Bills Remove Critical Oversight of Billions in School Construction Funding, Protect Bad Teachers Charged with Misconduct from Termination
ANNAPOLIS, MD – Governor Larry Hogan today vetoed two bills that undermine critical oversight and accountability of Maryland public schools. The legislation, passed by the Maryland General Assembly and presented early to the governor, includes House Bill 1783, which would strip oversight over school construction funding from the state’s top fiscal leaders, and Senate Bill 639, which would add an unnecessary layer of bureaucracy to the process of removing teachers charged with misconduct.
HB 1783 removes the historic oversight from the Board of Public Works, comprised of the governor, the comptroller, and the treasurer, over billions of dollars in school construction funds and gives it to the Interagency Commission on School Construction (IAC). The IAC is an unelected, unaccountable body consisting of political appointees, which have historically included lobbyists and individuals with potential conflicts of interest.
“At a time when Marylanders are crying out for more accountability, more oversight, and more transparency in education spending, the legislature ignored those pleas. I can only assume that some legislators had no idea what they were voting on when their party leaders forced them to cast this horrible vote. But let me be very clear: anyone who votes to override this veto will be voting against transparency, against accountability in education, against fiscal responsibility, and against the wishes of an overwhelming majority of Marylanders,” said Governor Hogan as he vetoed the bill during a meeting of the Board of Public Works Wednesday morning.
In a process that reeked of the smoke-filled backrooms and political machines of the past, this disastrous IAC provision was amended onto an initially promising piece of legislation and then hustled through the legislature in a secretive process with no public hearings, no notice, and limited debate. As the Presiding Officers rammed the bill through with little regard to transparency, the Senate President and other legislative leaders stated on the record that the effort was actually about settling petty personal scores within their own party – not serving Maryland students, parents, and taxpayers.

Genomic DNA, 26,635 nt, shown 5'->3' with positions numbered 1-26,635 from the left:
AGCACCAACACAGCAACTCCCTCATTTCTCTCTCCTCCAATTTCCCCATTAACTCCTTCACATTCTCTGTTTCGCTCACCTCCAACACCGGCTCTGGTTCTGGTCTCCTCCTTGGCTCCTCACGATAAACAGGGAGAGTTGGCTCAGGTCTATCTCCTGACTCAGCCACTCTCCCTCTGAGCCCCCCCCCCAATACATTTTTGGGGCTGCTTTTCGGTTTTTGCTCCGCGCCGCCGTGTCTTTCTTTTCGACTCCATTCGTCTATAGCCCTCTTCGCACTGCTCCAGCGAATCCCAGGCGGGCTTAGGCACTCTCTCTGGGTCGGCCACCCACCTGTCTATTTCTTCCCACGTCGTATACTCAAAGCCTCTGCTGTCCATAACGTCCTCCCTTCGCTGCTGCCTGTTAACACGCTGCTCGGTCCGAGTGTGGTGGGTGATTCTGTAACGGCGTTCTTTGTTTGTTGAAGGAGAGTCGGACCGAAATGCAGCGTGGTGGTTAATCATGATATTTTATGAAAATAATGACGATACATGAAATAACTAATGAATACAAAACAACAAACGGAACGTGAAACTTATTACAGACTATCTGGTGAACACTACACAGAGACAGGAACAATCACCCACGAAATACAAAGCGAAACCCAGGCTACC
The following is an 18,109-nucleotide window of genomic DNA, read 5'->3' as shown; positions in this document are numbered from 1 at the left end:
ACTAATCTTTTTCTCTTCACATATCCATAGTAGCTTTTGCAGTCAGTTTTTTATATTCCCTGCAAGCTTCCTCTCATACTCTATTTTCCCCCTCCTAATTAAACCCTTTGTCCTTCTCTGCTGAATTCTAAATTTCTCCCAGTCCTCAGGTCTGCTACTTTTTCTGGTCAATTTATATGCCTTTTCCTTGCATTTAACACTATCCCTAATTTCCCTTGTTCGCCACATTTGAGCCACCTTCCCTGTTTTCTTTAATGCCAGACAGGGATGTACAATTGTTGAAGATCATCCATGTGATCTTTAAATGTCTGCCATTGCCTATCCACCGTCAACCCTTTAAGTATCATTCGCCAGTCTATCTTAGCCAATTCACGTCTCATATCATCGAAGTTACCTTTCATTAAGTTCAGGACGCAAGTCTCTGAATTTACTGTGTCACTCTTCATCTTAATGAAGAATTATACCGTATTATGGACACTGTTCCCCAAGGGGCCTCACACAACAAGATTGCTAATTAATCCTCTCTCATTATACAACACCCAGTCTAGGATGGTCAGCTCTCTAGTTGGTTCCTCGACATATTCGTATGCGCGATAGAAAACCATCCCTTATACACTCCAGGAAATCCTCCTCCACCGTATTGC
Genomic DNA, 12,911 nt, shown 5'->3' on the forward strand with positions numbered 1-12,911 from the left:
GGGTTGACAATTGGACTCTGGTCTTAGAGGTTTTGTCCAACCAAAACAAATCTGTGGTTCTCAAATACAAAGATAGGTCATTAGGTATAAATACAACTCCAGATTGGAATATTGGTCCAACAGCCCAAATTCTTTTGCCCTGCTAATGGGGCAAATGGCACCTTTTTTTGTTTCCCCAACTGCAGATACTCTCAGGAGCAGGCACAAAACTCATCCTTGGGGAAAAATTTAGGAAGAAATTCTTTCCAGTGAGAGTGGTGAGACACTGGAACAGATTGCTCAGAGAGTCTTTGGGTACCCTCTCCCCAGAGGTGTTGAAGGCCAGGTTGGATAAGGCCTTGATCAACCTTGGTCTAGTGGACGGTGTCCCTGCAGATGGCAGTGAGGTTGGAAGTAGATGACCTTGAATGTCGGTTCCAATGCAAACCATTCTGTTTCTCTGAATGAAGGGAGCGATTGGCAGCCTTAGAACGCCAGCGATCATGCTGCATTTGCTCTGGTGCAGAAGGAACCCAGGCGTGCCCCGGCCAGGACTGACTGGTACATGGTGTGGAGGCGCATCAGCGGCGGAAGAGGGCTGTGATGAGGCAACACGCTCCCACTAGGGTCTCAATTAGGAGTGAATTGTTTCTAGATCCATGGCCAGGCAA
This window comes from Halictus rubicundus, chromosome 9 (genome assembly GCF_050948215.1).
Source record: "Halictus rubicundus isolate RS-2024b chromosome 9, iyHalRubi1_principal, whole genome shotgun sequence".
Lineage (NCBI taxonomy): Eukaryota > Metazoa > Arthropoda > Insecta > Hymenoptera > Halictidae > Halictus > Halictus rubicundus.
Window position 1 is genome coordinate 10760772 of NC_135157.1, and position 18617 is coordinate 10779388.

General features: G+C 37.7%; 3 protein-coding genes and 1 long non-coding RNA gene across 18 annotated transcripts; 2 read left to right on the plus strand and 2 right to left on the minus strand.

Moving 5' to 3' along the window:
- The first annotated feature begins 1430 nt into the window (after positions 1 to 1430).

“I will never sit by and allow our children to be used as political pawns in what is a perplexing and ultimately deeply depressing situation that you have chosen to create,” wrote Governor Hogan in his veto letter to legislative leadership.
The governor also vetoed SB 639, which makes it more difficult for Maryland schools to remove teachers who have been recommended for termination by school superintendents for misconduct by creating an unnecessary and bureaucratic arbitration process before any action can be taken. The bill gives power over these important decisions to an arbitrator – who does not have to be a Maryland resident – instead of local school boards, which have to answer to parents.
“The vast majority of our teachers do an incredible job, often making tough personal sacrifices, educating our students,” wrote Governor Hogan in his veto letter to legislative leadership. “However, those who consistently fail our children and consistently fail to achieve our state’s high standards should not be protected through an extra layer of obscure bureaucracy.”
This bill is the latest in a series of unfortunate actions by the General Assembly to pass flawed bills that negatively impact Maryland’s public schools. In addition to the bills the governor vetoed today, the legislature passed the disastrous “Protect our [Failing] Schools Act” during the last session, which resulted in Maryland having the second-lowest accountability standards in the nation under the federal Every Student Succeeds Act (ESSA). This session, legislators have failed to move forward on legislation proposed by the governor to improve Maryland’s standing under ESSA, and to create an Investigator General to investigate wrongdoing in school systems across the state.
The legislature’s actions to undermine school accountability come amid multiple scandals and allegations of improper conduct in multiple jurisdictions, including unethical behavior resulting in a the former Baltimore County school superintendent pleading guilty to perjury, troubling results of a state investigation into grade changes in Prince George’s County, widespread mold issues in Howard County school facilities, fiscal mismanagement in Baltimore City, and sexual misconduct by multiple school employees in Montgomery County.
The vetoed bills will be returned to the Maryland General Assembly, where they will either be sustained or overridden.
Read the governor’s veto letter for HB 1783 here.
Read the governor’s veto letter for SB 639 here.
Images courtesy of Peter Franchot, Comptroller, State of Maryland